The offshoot of that is that the writing needed to be really excellent, as the game deliberately made itself entirely about the quality of the writing. Most visual novels have other elements such as big-breasted women with animated physics built in, or even RPG and decision-making elements, that can distract from a wayward moment or two in the text, but SeaBed gave the writers nowhere to hide. Thankfully SeaBed is pitched perfectly. Every character has a distinct personality, and they all bounce off one another well. The relationship between Sachiko and Takiko is the particularly important one, of course, and it’s a lovely dynamic. Sachiko is reserved and quiet (though not the caricature tsun of many visual novels), and Takiko is care-free and vivacious (though not the dumb airhead of many visual novels). They’re different people, but a believable couple, given that people very rarely end up falling in love with a personality parallel to their own.
If I was to voice one frustration with SeaBed’s storytelling is that it loves dumping incredibly dense blocks of text that introduce wonderful ideas, and then stop short of fully exploring those. A game that is happy to spend fifteen minutes describing a scene in which Takako annoys her entire group of co-workers by crunching hard on candy spares just a couple of paragraphs of text here and there for a discussion about the tensions between perception and reality. That’s where the wordiness of SeaBed starts to look a little superficial – it’s not that it is wordy so much as it doesn’t balance out what it uses its words on as well as possible.
Putting the intellectual thinking aside, though (if you allow it to, SeaBed can take you down dozens of rabbit holes and you’ll end up with a long reading list of philosophers and thinkers to work through), SeaBed does know how to keep things simple and emotive when it needs to. The relationship between Sachiko and Takako is tender, and the music and visual aesthetic that runs in the background (literally) to the text is effective in setting a melancholic, but romantic tone. The artists behind SeaBed are by no means at the top of their field, but the simple efficiency of the character designs and backgrounds work well to evoke a wide range of emotions, from the nostalgic, to the breezy warmth of a long-deserved holiday, and the sheer tiredness of the work grind. As simple as the aesthetic design is, it’s both versatile and effective throughout the game’s entire run time.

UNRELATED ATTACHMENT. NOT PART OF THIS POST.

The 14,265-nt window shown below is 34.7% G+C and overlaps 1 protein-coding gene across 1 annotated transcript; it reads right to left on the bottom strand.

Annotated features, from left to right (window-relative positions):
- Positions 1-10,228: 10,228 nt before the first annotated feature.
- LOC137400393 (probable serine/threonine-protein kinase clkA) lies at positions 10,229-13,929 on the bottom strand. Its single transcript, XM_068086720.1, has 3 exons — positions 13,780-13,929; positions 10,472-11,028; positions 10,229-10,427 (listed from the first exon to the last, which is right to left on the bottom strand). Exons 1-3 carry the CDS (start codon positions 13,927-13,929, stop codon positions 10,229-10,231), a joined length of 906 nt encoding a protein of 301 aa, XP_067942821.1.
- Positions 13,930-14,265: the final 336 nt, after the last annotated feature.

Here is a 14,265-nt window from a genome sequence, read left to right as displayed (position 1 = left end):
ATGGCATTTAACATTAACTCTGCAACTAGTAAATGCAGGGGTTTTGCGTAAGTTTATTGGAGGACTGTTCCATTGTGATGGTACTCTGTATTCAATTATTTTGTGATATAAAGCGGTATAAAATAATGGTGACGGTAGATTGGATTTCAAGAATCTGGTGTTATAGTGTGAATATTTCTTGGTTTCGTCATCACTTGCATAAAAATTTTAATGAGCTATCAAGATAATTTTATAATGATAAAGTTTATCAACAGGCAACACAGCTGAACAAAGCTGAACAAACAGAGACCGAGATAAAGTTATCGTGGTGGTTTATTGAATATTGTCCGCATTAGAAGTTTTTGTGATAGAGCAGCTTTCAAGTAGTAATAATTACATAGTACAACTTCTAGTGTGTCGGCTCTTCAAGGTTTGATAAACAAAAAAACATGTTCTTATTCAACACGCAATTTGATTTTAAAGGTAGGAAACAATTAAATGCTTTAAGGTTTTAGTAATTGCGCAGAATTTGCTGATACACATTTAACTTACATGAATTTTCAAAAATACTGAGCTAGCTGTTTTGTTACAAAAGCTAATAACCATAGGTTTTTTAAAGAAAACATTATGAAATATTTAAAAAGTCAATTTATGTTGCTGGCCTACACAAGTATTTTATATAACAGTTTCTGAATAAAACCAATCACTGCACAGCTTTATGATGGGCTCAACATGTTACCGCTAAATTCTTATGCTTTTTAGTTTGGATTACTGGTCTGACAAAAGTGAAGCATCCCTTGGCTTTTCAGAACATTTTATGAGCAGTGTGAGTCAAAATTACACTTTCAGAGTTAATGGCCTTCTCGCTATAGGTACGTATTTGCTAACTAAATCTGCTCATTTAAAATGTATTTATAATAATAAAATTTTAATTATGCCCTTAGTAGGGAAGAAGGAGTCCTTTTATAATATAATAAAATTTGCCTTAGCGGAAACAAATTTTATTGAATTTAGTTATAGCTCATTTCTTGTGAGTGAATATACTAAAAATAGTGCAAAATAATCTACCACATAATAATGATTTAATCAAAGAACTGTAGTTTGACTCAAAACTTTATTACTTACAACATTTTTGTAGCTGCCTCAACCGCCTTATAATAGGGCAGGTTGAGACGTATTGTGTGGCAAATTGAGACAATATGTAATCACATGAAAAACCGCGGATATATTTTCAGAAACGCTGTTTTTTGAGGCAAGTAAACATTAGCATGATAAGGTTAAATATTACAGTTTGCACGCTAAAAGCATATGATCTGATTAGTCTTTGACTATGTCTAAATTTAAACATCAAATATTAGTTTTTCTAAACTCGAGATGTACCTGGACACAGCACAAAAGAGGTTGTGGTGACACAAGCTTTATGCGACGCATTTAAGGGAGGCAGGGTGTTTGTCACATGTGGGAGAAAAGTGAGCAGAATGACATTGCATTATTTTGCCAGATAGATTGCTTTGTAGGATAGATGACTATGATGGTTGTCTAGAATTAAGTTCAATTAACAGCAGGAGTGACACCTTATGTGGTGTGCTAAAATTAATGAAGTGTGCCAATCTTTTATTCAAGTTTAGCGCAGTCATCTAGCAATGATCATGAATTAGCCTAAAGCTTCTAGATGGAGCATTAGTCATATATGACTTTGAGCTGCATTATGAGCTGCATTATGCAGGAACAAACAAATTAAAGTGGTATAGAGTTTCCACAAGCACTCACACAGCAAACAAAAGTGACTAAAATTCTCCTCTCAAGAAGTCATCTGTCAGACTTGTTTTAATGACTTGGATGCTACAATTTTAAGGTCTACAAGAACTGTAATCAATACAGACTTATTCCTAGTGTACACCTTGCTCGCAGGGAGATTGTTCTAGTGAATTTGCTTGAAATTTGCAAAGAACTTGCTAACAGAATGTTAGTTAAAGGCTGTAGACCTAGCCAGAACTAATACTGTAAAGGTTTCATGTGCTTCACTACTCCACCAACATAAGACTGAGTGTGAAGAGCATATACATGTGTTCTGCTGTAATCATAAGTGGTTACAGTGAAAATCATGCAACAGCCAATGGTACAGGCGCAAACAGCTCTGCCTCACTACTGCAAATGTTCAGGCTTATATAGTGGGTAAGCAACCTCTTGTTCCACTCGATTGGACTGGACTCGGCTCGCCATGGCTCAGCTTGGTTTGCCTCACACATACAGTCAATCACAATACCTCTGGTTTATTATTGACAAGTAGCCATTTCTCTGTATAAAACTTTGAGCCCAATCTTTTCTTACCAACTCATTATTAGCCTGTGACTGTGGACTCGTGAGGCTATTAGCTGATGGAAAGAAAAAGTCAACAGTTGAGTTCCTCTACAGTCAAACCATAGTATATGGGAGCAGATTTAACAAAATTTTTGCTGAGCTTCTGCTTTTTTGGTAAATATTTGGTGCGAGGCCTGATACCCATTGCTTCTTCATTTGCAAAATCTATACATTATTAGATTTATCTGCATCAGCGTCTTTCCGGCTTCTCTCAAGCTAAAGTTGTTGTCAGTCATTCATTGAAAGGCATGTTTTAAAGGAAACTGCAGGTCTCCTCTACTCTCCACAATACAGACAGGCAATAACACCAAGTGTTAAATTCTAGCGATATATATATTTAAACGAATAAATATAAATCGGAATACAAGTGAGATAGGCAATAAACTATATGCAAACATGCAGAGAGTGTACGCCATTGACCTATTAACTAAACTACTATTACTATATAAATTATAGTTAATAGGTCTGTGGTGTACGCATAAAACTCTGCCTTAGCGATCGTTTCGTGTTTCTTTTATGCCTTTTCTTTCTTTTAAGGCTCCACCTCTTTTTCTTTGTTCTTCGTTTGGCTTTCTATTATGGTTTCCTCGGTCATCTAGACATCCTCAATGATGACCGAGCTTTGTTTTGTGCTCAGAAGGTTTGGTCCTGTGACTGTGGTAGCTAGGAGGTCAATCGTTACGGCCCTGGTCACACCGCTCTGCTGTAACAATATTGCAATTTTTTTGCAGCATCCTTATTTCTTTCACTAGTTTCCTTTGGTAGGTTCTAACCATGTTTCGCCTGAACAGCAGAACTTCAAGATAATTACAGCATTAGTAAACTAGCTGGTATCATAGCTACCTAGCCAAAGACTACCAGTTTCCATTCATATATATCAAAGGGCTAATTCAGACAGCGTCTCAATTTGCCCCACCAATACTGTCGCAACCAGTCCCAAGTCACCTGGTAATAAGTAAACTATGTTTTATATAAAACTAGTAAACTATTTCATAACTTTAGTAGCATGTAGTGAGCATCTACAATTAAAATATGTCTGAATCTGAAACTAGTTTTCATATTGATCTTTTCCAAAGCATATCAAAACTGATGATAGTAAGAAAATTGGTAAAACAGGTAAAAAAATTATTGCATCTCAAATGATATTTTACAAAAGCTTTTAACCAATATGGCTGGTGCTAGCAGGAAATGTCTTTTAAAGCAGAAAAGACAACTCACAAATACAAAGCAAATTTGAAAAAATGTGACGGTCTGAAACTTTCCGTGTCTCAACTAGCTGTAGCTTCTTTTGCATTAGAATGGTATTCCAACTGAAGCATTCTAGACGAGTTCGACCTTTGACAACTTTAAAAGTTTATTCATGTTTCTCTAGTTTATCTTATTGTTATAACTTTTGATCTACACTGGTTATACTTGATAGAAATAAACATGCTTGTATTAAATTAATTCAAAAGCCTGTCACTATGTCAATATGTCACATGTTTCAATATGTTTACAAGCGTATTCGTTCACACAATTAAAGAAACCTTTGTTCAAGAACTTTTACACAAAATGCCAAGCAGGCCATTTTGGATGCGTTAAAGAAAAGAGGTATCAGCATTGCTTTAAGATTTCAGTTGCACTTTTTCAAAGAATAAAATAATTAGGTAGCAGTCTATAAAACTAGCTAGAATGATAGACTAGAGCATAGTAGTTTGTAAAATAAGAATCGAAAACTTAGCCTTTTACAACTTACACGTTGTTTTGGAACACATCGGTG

And, on a completely personal note, Takako wears her gorgeous long green hair in twintails and we all know how much I love my anime girls to do that…
As a final note – I’m a little mystified at how the publisher, Fruitbat Factory, pitched SeaBed. The localisation is nothing short of brilliant and in a fairer world Fruitbat Factory would be working on much (much) more high profile projects because the localisation outfit is as good as any I’ve ever come across. Clearly, the team understands this game to a deeply intuitive level. And yet, you look at the promotional imagery on the Steam and Switch pages, and it’s the two girls frolicking on the beach in tiny little bikinis groping one another, or in bed massaging each other. I went into this game knowing that it had a good reputation for storytelling, but also expecting it to have some real fanservice to work through. Which, of course, I was looking forward to, in no small part because one of the girls has green twintails.
Instead, the “fanservice” here is pure narrative. In context it doesn’t even come across as particularly sexy. It context it represents a deeper kind of love and adds to the characterisation powerfully. I’m assuming that the publisher chose those scenes because they are beautifully drawn and much easier to represent to players looking at screenshots than the dense underlying narrative (and in fairness, I’m doing that exact thing with the screenshots in this review)… but I do wonder if some people will miss out on SeaBed simply because fanservice isn’t their thing and therefore they make the assumption that this, based on those screenshots, would not be either.
That would be a pity. As many people should play SeaBed as possible, as this is truly lovely bit of literature in the guise of a visual novel. The Switch has no shortage of this genre at this point, but SeaBed might just be the most meaningful of them all.
– Matt S.
Find me on Twitter: @mattsainsb
Review code provided by publisher